User Interface Professor Received $1 Million Grant for Machine Learning, Modeling, and Simulation Research


Ching-Long Lin, professor of mechanical engineering at User Interface, is part of a team that received a million-dollar grant to focus on the educational gap between engineering scholars.

Grace Kreber

Jane Russell, director of the University of Iowa’s Office of Teaching, Learning, and Technology, poses for a portrait Wednesday, Feb. 23, 2022, at the Seamans Center.

A $1 million federal grant to the University of Iowa aims to increase the skills of undergraduate and graduate user interface engineering students in the burgeoning field of modeling, simulation and machine learning.

Ching-Long Lin, a professor and chair of the mechanical engineering department at UI, is part of a team that received a $1 million grant from the US Department of Education.

The grant’s first project will support new certificate programs for students transitioning from undergraduate to graduate programs. The grant may also implement hack-a-thons and student workshops, according to a release from UI.

The grant was awarded in December 2021, Lin said. The research project is expected to last three years and will include five UI faculty members who will contribute to the research.

Lin said he was interested in this research because of the popularity of UI College of Engineering’s area of ​​interest undergraduate program. The program is 21 hours per semester for students interested in the four focus areas such as design, energy and environment, manufacturing, robotics, and autonomous systems.

“Modeling and simulation are also very important tools for students in the field of design. So we’re building on our strengths and then adding machine learning to that focus area to help us help undergraduates and graduate students,” Lin said.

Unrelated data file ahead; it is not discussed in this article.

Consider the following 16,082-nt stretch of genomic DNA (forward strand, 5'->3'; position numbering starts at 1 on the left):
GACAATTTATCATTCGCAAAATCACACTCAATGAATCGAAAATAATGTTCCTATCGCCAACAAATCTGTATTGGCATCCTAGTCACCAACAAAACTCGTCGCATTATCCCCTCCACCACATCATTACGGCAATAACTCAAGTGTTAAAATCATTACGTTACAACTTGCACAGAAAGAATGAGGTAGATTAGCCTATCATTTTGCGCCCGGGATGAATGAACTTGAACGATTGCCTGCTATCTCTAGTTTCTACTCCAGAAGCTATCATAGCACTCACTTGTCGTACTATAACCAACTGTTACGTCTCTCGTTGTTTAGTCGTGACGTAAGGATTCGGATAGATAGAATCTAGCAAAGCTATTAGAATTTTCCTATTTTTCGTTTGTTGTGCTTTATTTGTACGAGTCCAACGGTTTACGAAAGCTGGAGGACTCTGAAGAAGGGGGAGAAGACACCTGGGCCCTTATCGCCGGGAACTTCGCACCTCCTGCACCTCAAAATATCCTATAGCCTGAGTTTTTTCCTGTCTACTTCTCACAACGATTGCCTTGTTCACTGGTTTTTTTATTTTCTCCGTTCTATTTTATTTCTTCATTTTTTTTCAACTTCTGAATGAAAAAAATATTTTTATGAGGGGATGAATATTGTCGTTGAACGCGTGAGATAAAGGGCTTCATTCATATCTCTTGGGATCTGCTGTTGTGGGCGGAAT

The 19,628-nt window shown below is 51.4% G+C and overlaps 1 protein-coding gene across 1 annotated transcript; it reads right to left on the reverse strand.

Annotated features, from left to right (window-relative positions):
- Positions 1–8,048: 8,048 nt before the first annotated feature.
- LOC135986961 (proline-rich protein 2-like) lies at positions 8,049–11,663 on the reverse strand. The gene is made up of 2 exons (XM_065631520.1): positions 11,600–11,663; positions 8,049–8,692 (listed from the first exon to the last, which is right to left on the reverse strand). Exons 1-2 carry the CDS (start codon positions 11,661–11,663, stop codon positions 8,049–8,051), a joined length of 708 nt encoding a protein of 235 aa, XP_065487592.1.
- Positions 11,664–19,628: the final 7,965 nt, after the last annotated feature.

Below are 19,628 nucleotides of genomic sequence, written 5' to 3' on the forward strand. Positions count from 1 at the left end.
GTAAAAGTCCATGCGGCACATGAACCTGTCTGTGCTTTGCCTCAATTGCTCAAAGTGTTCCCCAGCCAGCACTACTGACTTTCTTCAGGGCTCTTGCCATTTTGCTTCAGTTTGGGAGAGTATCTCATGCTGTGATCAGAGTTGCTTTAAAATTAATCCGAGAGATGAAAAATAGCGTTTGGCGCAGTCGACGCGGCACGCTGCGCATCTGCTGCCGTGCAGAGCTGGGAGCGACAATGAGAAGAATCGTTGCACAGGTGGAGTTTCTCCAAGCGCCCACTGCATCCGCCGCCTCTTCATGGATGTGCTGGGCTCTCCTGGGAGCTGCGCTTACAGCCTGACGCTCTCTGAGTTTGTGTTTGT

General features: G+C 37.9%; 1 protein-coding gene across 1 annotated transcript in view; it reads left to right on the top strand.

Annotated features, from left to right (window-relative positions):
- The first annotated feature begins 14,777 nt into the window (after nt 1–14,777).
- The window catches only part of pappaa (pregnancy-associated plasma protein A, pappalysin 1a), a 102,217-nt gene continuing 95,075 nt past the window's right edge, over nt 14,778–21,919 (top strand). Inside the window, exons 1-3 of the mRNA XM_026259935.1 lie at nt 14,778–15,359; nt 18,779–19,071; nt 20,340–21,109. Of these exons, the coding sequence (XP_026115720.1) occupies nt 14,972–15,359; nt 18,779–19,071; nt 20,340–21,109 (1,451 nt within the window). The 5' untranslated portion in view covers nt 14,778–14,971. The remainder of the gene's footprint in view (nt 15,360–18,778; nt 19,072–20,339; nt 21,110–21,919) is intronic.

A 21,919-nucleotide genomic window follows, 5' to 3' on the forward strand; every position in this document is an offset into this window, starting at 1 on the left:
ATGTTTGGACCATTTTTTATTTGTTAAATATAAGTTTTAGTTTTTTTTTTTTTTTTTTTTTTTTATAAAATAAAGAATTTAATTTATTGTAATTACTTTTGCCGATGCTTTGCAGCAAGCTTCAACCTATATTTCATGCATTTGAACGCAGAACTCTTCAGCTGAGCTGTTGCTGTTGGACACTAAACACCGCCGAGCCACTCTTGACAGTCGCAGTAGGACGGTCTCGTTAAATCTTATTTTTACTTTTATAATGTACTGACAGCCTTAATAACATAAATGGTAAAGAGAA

Lin said the new certificate has three important components: modeling simulation, machine learning and quantification of uncertainty. These elements are the main idea of ​​the certificate, he said, because most people only master one of the three areas.

The use of machine learning and artificial intelligence data to develop models is gaining momentum, he added.

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Shaoping Xiao, an associate professor at UI in mechanical engineering, said he wanted to expose students to advanced numerical methods.

“I think everyone should know how to do programming and do some kind of numerical modeling simulation, no matter what major you’re in,” Xiao said.

Lin said once the program is available, his team will recruit undergraduate and graduate students for the program.

“The first element is to establish certificate programs for which we have already submitted a proposal to the Graduate College for consideration,” Lin said. “Then hopefully we can kind of implement the curriculum for the last semester.”

Jane Russell, director of user interface for the office of teaching, learning and technology research and analysis, said her role in this project was to conduct an outcome evaluation.

She will gather various information to inform the research team on whether the program and the activities offered by the program are having the desired impact on the students who have enrolled in the program.

Russell said they are currently in the planning stage as the team tries to establish specific research questions and develop a research plan that will have the best answer to their research questions.

“I will also conduct research on student engagement and learning related to various learning activities to understand student learning experiences that would lead to optimal learning outcomes,” she said. .


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